Overseas missions must consider a hierarchy of needs

Morley Lymburner
December 31, 2009
By Morley Lymburner
Sending Canadian police officers on “training missions” to teach people how to police in a war zone is complete folly. The citizenry will probably not understand the difference between police and soldiers and the Canadian police officer is confronted with a war zone they are not psychologically prepared to cope with. How can a civilian police officer teach people to keep the peace when there is no peace to be kept? Given Maslove’s second hierarchy of needs, these war torn countries must first have national security and adequate shelter, safe water and food before they’re ready to learn such great western principles as community policing and self actualization concepts.

Sending Canadian police officers on “training missions” to teach people how to police in a war zone is complete folly. The citizenry will probably not understand the difference between police and soldiers and the Canadian police officer is confronted with a war zone they are not psychologically prepared to cope with.

How can a civilian police officer teach people to keep the peace when there is no peace to be kept? Given Maslove’s second hierarchy of needs, these war torn countries must first have national security and adequate shelter, safe water and food before they’re ready to learn such great western principles as community policing and self actualization concepts.

Citizens of many countries see little distinction between police and the military and this problem becomes more acute in countries like Afghanistan, where we place officers in war zones and treat them like soldiers. Not only are police not soldiers but, unless they come to the job with previous military training, they are not physically or (especially) mentally ready to take on the challenges of a soldier.

Everything a police officer does outside of martial arts and firing a gun is foreign to soldiering. Soldiers are taught, for the most part, to take commands without question and work in groups against a clearly identifiable enemy. The day to day soldiers life is generally uncomplicated. A large part of the training process ingrains a culture that not only stresses the importance of teamwork but also how to psychologically handle taking a human life.

Military trainers know the stress of placing soldiers in war zones and teach them to de-humanize the target to the point that the enemy is sub-human; killing them is no more traumatizing than taking the life of a rabbit or vermin. This is not an easy task and, given the wide range of people being trained, not always completely successful. To compensate, soldiers are taught such things as comradeship and pride of unit (or family, if you will).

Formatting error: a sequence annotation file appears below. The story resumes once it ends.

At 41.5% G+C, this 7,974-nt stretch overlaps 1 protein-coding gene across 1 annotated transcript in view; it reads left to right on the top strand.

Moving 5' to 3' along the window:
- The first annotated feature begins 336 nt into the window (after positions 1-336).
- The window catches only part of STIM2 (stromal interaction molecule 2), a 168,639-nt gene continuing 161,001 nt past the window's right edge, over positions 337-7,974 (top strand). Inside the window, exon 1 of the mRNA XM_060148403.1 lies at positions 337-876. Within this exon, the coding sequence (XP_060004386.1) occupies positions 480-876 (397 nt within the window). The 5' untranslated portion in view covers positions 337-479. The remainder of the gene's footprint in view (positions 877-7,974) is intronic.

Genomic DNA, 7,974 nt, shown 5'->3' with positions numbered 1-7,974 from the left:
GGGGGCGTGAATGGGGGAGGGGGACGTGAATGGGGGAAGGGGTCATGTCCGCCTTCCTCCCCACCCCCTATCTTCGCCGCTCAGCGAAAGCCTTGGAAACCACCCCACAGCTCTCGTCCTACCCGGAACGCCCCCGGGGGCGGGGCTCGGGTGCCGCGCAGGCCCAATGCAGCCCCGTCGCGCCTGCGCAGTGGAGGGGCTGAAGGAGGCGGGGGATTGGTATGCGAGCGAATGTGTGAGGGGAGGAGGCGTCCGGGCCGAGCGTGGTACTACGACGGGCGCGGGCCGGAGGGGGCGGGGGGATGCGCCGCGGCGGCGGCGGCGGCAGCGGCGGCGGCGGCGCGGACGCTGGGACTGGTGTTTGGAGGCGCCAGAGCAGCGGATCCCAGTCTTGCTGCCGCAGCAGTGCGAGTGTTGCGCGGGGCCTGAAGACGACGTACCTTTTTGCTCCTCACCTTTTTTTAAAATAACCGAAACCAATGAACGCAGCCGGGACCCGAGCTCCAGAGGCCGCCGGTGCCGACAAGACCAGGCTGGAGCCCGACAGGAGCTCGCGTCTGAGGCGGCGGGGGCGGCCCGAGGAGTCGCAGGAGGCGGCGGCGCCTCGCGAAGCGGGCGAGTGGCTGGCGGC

Another way the military structure gets around the stresses of the job is by ensuring large numbers are brought to bear in a battle. The more successful rotate soldiers out of frightening war zones so they are not overly impacted by the sights and sounds of the battle. Core training includes ingraining a sense of invincibility, along with a belief in their superiority over the enemy, so new arrivals are kept segregated from the wounded and dead as much as possible.

In short the modern military has a studied approach to war that is purposefully designed to ensure maximum health (physically as well as mentally) so that the home-coming soldier is returned to as reasonable a proximity of regular life as is possible.

None of this occurs with police officers, who are hired for a long term engagement and taught specific skills which enable them to work with people on a one to one basis. They are taught to enter a strife-filled situation with the intent of resolving conflicts and restoring, as much as possible, the peace which existed prior to the problem arising.

Virtues valued in policing include the ability to show empathy toward victims and problem-solve. In this respect, every officer is a general, not a soldier – but unlike the military, they are not taught to dehumanize a target on command or kill when ordered with minimal emotional impact. They are most certainly never taught how to cope with war zone situations and post traumatic stress is very low on the priority scale..

I was horrified to hear that police officers have been routinely trained on military weapons because they may need to use them in some of the locations they are sent. If this is a requirement, then I would suggest the area is not quite ready to learn about community problem solving techniques. It would be much wiser to first let the military do its job. Send police in to show a better way when a region is stable – not just anticipated to be stable.

In the mean time I would suggest a much better approach would be to sponsor a “train the trainer” process. Send the brightest and best from afflicted countries to a Canadian police college, where they will learn a better way of dealing with the public and meet much better role models to emulate. They will learn from Canadian recruits and experienced staff who share common beliefs. Once indoctrinated with Canadian style policing concepts and previously armed with their own cultural understandings, they will be far better prepared to incorporate what they have learned in their homelands.

A secondary benefit will be a reduction in psychological issues experienced by returning police officers attempting to re-immerse themselves in peace-time Canada. Make sure a country’s first four needs are met before jumping into the fifth – policing.

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